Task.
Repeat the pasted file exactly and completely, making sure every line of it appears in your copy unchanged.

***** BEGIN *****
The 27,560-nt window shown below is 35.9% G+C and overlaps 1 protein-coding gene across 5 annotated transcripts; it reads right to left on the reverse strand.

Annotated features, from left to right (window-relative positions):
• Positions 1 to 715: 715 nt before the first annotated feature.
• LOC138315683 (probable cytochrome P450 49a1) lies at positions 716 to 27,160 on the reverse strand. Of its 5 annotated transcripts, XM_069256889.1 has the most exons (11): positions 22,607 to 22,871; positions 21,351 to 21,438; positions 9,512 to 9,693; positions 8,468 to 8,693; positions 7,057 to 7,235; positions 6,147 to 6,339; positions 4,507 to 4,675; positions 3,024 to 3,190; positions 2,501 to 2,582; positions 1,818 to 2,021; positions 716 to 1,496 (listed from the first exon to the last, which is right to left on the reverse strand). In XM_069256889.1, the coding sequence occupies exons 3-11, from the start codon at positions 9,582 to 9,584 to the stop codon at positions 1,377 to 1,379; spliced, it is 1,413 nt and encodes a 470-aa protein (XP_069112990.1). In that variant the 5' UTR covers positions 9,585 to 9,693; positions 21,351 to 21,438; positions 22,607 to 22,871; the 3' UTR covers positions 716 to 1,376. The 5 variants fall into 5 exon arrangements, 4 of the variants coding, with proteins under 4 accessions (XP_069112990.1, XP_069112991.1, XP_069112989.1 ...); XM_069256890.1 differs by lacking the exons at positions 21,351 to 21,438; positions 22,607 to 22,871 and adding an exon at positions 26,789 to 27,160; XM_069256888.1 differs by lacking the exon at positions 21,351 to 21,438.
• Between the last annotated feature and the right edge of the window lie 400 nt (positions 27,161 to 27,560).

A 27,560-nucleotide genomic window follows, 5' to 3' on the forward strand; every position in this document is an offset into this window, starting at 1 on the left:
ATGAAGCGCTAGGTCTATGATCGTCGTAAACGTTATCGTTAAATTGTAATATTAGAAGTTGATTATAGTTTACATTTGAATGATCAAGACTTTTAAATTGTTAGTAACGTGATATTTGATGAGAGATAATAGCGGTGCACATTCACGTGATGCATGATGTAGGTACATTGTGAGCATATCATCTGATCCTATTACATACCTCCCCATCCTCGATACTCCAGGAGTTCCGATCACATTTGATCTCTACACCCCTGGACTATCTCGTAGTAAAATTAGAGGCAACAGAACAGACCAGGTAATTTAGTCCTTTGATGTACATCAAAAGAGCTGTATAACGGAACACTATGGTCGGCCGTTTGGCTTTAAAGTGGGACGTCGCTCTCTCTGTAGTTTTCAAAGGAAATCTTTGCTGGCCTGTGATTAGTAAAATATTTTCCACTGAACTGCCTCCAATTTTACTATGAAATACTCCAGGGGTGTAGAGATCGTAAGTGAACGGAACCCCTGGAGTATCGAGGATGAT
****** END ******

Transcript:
The 27,560-nt window shown below is 35.9% G+C and overlaps 1 protein-coding gene across 5 annotated transcripts; it reads right to left on the reverse strand.

Annotated features, from left to right (window-relative positions):
• Positions 1 to 715: 715 nt before the first annotated feature.
• LOC138315683 (probable cytochrome P450 49a1) lies at positions 716 to 27,160 on the reverse strand. Of its 5 annotated transcripts, XM_069256889.1 has the most exons (11): positions 22,607 to 22,871; positions 21,351 to 21,438; positions 9,512 to 9,693; positions 8,468 to 8,693; positions 7,057 to 7,235; positions 6,147 to 6,339; positions 4,507 to 4,675; positions 3,024 to 3,190; positions 2,501 to 2,582; positions 1,818 to 2,021; positions 716 to 1,496 (listed from the first exon to the last, which is right to left on the reverse strand). In XM_069256889.1, the coding sequence occupies exons 3-11, from the start codon at positions 9,582 to 9,584 to the stop codon at positions 1,377 to 1,379; spliced, it is 1,413 nt and encodes a 470-aa protein (XP_069112990.1). In that variant the 5' UTR covers positions 9,585 to 9,693; positions 21,351 to 21,438; positions 22,607 to 22,871; the 3' UTR covers positions 716 to 1,376. The 5 variants fall into 5 exon arrangements, 4 of the variants coding, with proteins under 4 accessions (XP_069112990.1, XP_069112991.1, XP_069112989.1 ...); XM_069256890.1 differs by lacking the exons at positions 21,351 to 21,438; positions 22,607 to 22,871 and adding an exon at positions 26,789 to 27,160; XM_069256888.1 differs by lacking the exon at positions 21,351 to 21,438.
• Between the last annotated feature and the right edge of the window lie 400 nt (positions 27,161 to 27,560).

A 27,560-nucleotide genomic window follows, 5' to 3' on the forward strand; every position in this document is an offset into this window, starting at 1 on the left:
ATGAAGCGCTAGGTCTATGATCGTCGTAAACGTTATCGTTAAATTGTAATATTAGAAGTTGATTATAGTTTACATTTGAATGATCAAGACTTTTAAATTGTTAGTAACGTGATATTTGATGAGAGATAATAGCGGTGCACATTCACGTGATGCATGATGTAGGTACATTGTGAGCATATCATCTGATCCTATTACATACCTCCCCATCCTCGATACTCCAGGAGTTCCGATCACATTTGATCTCTACACCCCTGGACTATCTCGTAGTAAAATTAGAGGCAACAGAACAGACCAGGTAATTTAGTCCTTTGATGTACATCAAAAGAGCTGTATAACGGAACACTATGGTCGGCCGTTTGGCTTTAAAGTGGGACGTCGCTCTCTCTGTAGTTTTCAAAGGAAATCTTTGCTGGCCTGTGATTAGTAAAATATTTTCCACTGAACTGCCTCCAATTTTACTATGAAATACTCCAGGGGTGTAGAGATCGTAAGTGAACGGAACCCCTGGAGTATCGAGGATGAT